Help choosing Spanish course - Mexico / Guatemala?

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Jan 4th, 2013, 09:27 AM
  #1
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Help choosing Spanish course - Mexico / Guatemala?

Hello,

I want to got to Mexico / Central America to do a Spanish course, leaving at the end of January 2013. I don't have much time to plan it, and can't decide: a) whether to got to Mexico or Guatemala, or: b) Where in Mexico or Guatemala I should go. I have 3 or 4 months so am free to travel around a bit as well. And advice, especially from anyone who has done one / both of them would e greatly appreciated. Ideally I want full Spanish immersion and intensive learning but want to have some fun at the same time. So far I have looked into studying in Puebla (Spanish Institute of Puebla and LIVIT immersion program) and Merida (Spanish Institute of Merida and HABLA) in Mexico, and Antigua and San Pedro in Guatemala. My worry with Guatemala is that it is too touristy so I won't learn that much, and my worry with Mexico (esp. Puebla) is that it won't be that fun at this time of year!

Any info would be greatly appreciated.

Emma
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Jan 4th, 2013, 12:32 PM
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How lucky to be able to take 3-4 months off to spend in Central America! First, whichever school you pick I suggest only signing up for a week at a time. You may find once you are there that the school,location, teachers, etc are not to your liking, so I wouldn't commit myself to more than a week at a time at the outset.

Secondly, Antigua is a very popular place for learning Spanish, and gets thousands of students every year. Personally, I think you can still learn a lot there, but it's a matter of personal opinion as to whether it's too touristy or not. It will have more English speakers than other places in Guatemala, so it may not be the immersion experience you are seeking. It's also a popular tourist town whether you are learning Spanish or not, and is a bit more expensive than other places in Guatemala. I'm not as enamored of Antigua as some people, but I think it's a good jumping off point to get acclimated to Guatemala.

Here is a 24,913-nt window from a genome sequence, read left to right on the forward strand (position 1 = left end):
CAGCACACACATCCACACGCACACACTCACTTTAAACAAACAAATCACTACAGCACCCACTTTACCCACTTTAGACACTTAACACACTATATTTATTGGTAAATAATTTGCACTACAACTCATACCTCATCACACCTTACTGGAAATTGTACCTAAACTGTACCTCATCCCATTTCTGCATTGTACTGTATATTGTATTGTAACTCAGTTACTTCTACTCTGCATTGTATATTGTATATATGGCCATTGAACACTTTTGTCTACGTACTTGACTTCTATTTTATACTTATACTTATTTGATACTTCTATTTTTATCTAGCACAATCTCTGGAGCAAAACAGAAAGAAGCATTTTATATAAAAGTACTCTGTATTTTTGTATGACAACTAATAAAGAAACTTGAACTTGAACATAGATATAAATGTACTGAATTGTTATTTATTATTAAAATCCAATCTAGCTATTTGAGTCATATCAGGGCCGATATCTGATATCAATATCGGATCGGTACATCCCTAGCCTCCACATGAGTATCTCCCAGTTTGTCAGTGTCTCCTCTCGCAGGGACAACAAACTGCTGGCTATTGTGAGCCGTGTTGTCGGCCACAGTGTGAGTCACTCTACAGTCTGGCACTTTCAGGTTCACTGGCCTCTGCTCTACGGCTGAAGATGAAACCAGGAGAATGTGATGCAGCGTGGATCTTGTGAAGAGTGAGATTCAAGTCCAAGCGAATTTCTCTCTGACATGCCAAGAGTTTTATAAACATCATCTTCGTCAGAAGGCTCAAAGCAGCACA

If I had 3 months to spend in Guatemala, I would probably study in Antigua for a couple of weeks, then move on to Quetzaltenango (Xela), and then somewhere on Lake Atitlan. San Pedro is a good choice, although I like Panajachel better. Just a matter of personal preference. Actually, with 3-4 months you could take classes in both Mexico and Guatemala. Travel in Cental America is fairly cheap, and it would be awesome to experience both countries.

This is a good site for narrowing down your choices in Guatemala: http://www.guatemala365.com/

Here's a school in Xela that I am considering. Haven't been there, so can't personally recommend it:
http://www.casaxelaju.com/cex/

A few schools in Antigua I looked at:
http://www.donpedrospanishschool.com/
http://www.spanishacademyantiguena.com/
http://www.ixchelschool.com/

Good luck to you!
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Jan 4th, 2013, 12:35 PM
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This question is right up my alley because I study Spanish in immersion programs every summer and often have groups in tow. I'd definitely pick Guatemala and agree with walkabout that Antigua can be a good landing spot but I wouldn't commit to much time there. That's true of any setting - why commit to months if you don't know how good the fit is? Because I get asked for recommendations a lot, I've put my opinions and experiences together in the bit below. Hope you find just what you're looking for!